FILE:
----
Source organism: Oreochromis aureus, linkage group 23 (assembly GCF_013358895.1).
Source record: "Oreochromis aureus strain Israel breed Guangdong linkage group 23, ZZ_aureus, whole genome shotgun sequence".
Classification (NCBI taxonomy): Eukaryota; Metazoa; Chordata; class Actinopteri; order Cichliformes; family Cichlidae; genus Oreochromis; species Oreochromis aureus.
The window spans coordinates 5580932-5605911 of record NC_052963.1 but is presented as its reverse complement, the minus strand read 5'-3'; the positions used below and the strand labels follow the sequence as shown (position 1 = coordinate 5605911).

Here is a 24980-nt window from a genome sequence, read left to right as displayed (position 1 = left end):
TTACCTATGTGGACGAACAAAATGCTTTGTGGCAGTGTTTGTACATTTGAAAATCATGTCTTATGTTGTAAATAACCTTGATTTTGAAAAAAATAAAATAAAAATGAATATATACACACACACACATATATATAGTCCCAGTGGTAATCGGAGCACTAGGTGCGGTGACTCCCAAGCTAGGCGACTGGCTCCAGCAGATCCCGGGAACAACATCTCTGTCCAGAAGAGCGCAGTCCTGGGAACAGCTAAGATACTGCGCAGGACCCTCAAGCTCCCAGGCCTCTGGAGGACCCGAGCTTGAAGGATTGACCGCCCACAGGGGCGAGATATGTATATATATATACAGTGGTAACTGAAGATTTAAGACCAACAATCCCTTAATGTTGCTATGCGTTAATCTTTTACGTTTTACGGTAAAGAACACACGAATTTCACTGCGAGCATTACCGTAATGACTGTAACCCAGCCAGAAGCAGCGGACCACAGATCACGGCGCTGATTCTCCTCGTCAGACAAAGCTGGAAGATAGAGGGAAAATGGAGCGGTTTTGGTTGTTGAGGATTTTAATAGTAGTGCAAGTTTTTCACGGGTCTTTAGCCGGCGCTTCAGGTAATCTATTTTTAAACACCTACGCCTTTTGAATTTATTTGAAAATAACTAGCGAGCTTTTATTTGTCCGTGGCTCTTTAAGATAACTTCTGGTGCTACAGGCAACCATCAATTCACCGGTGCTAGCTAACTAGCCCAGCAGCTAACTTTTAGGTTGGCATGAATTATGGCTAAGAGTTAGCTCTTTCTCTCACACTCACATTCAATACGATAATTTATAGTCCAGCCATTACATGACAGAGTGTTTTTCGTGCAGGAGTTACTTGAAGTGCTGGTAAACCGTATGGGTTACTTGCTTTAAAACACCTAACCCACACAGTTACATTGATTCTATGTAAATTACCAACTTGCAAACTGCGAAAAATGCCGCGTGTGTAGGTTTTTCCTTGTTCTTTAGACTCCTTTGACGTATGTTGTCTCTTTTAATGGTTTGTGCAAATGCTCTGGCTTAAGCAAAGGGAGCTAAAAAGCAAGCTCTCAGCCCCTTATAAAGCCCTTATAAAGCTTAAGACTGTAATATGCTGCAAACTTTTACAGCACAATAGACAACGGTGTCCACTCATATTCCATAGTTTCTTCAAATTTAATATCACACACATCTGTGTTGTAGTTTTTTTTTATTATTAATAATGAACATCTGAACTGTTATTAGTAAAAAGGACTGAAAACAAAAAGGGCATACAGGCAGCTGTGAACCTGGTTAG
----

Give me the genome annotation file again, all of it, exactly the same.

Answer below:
Source organism: Oreochromis aureus, linkage group 23 (assembly GCF_013358895.1).
Source record: "Oreochromis aureus strain Israel breed Guangdong linkage group 23, ZZ_aureus, whole genome shotgun sequence".
Classification (NCBI taxonomy): Eukaryota; Metazoa; Chordata; class Actinopteri; order Cichliformes; family Cichlidae; genus Oreochromis; species Oreochromis aureus.
The window spans coordinates 5580932-5605911 of record NC_052963.1 but is presented as its reverse complement, the minus strand read 5'-3'; the positions used below and the strand labels follow the sequence as shown (position 1 = coordinate 5605911).

Here is a 24980-nt window from a genome sequence, read left to right as displayed (position 1 = left end):
TTACCTATGTGGACGAACAAAATGCTTTGTGGCAGTGTTTGTACATTTGAAAATCATGTCTTATGTTGTAAATAACCTTGATTTTGAAAAAAATAAAATAAAAATGAATATATACACACACACACATATATATAGTCCCAGTGGTAATCGGAGCACTAGGTGCGGTGACTCCCAAGCTAGGCGACTGGCTCCAGCAGATCCCGGGAACAACATCTCTGTCCAGAAGAGCGCAGTCCTGGGAACAGCTAAGATACTGCGCAGGACCCTCAAGCTCCCAGGCCTCTGGAGGACCCGAGCTTGAAGGATTGACCGCCCACAGGGGCGAGATATGTATATATATATACAGTGGTAACTGAAGATTTAAGACCAACAATCCCTTAATGTTGCTATGCGTTAATCTTTTACGTTTTACGGTAAAGAACACACGAATTTCACTGCGAGCATTACCGTAATGACTGTAACCCAGCCAGAAGCAGCGGACCACAGATCACGGCGCTGATTCTCCTCGTCAGACAAAGCTGGAAGATAGAGGGAAAATGGAGCGGTTTTGGTTGTTGAGGATTTTAATAGTAGTGCAAGTTTTTCACGGGTCTTTAGCCGGCGCTTCAGGTAATCTATTTTTAAACACCTACGCCTTTTGAATTTATTTGAAAATAACTAGCGAGCTTTTATTTGTCCGTGGCTCTTTAAGATAACTTCTGGTGCTACAGGCAACCATCAATTCACCGGTGCTAGCTAACTAGCCCAGCAGCTAACTTTTAGGTTGGCATGAATTATGGCTAAGAGTTAGCTCTTTCTCTCACACTCACATTCAATACGATAATTTATAGTCCAGCCATTACATGACAGAGTGTTTTTCGTGCAGGAGTTACTTGAAGTGCTGGTAAACCGTATGGGTTACTTGCTTTAAAACACCTAACCCACACAGTTACATTGATTCTATGTAAATTACCAACTTGCAAACTGCGAAAAATGCCGCGTGTGTAGGTTTTTCCTTGTTCTTTAGACTCCTTTGACGTATGTTGTCTCTTTTAATGGTTTGTGCAAATGCTCTGGCTTAAGCAAAGGGAGCTAAAAAGCAAGCTCTCAGCCCCTTATAAAGCCCTTATAAAGCTTAAGACTGTAATATGCTGCAAACTTTTACAGCACAATAGACAACGGTGTCCACTCATATTCCATAGTTTCTTCAAATTTAATATCACACACATCTGTGTTGTAGTTTTTTTTTATTATTAATAATGAACATCTGAACTGTTATTAGTAAAAAGGACTGAAAACAAAAAGGGCATACAGGCAGCTGTGAACCTGGTTAG